"Just as it was her, it could have been me. It could have been any of us," says Durham Police Officer Tracy Becker.
As Becker patrols the streets of downtown Durham, Gillikin is close to her thoughts. Becker and Gillikin are the same age, and both are women in a field that has long been dominated by men.
Becker says what happened to Tonya Gillikin could happen to any officer--male or female.
"I really think that you have to prove yourself, just like anybody else has to prove theirself," Becker say. "I don't feel like I had to do more of that just because I am a woman."
Becker admits some suspects might test her because she is a woman. She says they are the same people who would push their luck with any officer.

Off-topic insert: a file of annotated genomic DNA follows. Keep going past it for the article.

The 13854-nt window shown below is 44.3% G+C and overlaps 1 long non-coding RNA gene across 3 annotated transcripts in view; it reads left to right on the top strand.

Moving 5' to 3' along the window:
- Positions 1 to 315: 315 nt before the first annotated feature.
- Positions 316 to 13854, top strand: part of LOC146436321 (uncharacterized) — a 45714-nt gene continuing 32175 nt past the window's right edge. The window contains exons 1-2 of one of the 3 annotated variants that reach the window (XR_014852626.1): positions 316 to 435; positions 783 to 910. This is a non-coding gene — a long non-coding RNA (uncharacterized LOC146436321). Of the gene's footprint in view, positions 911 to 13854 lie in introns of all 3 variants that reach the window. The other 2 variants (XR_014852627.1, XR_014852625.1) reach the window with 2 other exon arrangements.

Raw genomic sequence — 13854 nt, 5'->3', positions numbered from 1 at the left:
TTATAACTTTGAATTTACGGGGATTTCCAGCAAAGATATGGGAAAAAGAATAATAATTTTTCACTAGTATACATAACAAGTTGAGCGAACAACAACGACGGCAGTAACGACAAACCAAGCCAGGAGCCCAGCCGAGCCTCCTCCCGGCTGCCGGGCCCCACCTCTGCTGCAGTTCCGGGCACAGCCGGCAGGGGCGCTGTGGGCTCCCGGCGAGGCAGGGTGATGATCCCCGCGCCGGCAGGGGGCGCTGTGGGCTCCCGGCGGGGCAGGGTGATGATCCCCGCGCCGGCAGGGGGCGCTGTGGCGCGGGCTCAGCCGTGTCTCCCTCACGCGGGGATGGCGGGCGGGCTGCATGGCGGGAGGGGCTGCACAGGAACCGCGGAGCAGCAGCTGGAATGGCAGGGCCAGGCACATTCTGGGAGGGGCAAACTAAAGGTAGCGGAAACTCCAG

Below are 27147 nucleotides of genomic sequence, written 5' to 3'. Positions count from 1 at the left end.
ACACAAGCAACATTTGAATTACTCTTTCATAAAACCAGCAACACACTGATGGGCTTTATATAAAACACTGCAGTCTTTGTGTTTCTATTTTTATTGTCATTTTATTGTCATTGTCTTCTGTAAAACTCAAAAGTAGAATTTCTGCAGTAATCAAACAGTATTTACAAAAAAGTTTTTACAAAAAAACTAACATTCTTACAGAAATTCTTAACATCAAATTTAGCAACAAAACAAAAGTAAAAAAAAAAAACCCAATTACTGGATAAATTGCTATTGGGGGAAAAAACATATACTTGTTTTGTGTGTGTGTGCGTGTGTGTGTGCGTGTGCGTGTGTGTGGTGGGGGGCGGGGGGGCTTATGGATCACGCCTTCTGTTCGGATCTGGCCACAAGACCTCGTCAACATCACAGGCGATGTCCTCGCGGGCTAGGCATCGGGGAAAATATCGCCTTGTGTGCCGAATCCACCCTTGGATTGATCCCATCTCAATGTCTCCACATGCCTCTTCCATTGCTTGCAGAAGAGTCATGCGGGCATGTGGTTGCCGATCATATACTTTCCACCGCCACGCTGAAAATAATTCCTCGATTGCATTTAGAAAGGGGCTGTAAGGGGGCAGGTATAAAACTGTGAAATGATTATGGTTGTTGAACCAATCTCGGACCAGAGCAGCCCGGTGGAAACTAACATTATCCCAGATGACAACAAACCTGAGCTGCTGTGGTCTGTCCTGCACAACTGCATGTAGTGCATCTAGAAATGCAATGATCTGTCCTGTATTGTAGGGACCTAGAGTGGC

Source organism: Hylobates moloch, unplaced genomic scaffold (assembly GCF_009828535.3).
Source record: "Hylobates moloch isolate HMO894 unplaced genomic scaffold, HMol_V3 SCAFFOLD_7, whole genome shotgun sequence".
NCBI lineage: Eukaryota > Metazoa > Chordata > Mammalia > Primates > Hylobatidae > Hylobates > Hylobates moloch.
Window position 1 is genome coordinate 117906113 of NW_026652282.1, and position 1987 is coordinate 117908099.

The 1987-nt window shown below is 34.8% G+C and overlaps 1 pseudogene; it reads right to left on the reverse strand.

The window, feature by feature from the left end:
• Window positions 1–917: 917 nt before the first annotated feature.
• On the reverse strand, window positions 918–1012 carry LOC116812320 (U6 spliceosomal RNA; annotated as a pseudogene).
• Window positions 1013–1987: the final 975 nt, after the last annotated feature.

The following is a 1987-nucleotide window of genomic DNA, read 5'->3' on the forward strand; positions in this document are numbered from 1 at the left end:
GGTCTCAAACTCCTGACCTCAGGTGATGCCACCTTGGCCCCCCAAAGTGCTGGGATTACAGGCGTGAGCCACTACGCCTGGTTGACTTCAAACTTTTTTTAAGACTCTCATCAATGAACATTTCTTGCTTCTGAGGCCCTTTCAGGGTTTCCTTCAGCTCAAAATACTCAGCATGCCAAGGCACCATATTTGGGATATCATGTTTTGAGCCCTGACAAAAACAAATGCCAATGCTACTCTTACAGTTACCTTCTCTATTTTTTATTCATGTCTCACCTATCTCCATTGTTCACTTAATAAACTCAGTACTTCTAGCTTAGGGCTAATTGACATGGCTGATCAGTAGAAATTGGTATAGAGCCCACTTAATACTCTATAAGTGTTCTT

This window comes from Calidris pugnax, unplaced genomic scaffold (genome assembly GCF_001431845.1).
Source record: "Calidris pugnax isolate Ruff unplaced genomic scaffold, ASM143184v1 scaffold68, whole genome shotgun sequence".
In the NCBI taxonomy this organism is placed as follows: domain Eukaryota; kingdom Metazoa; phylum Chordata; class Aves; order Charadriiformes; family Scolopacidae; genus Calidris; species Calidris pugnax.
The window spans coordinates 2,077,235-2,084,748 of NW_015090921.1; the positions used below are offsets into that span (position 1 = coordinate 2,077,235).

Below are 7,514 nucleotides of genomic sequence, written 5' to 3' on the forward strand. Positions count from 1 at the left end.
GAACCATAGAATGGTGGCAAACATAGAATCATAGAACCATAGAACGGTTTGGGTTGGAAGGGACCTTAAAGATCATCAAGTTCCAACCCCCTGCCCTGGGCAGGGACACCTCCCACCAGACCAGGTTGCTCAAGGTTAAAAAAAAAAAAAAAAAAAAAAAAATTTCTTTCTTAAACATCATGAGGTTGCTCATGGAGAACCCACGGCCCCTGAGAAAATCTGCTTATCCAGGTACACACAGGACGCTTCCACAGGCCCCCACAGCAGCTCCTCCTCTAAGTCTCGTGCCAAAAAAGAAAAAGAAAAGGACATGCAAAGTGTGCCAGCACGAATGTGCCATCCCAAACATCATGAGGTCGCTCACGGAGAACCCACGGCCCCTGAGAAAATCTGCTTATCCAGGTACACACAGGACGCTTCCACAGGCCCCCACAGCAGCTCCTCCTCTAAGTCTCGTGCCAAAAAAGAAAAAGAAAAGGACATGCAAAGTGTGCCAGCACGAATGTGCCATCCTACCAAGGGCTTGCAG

Becker believes police work is more about attitude than gender.
"If you arrive and you let them know that you are there to do your job, and that you are a police officer, they are not going treat you any differently just because of your gender," Becker says.
Becker has the same training and carries the same gun as male officers. If Tonya Gillikin's death sends any message, Becker says, it is to remind all police officers never to let down their guards.
"You cannot ever stop being sharp, because it only takes a split second," she says.
In the five years she has been with the Durham Police, Tracy Becker estimates the number of women on the force has doubled, and that includes new chief Theresa Chambers.
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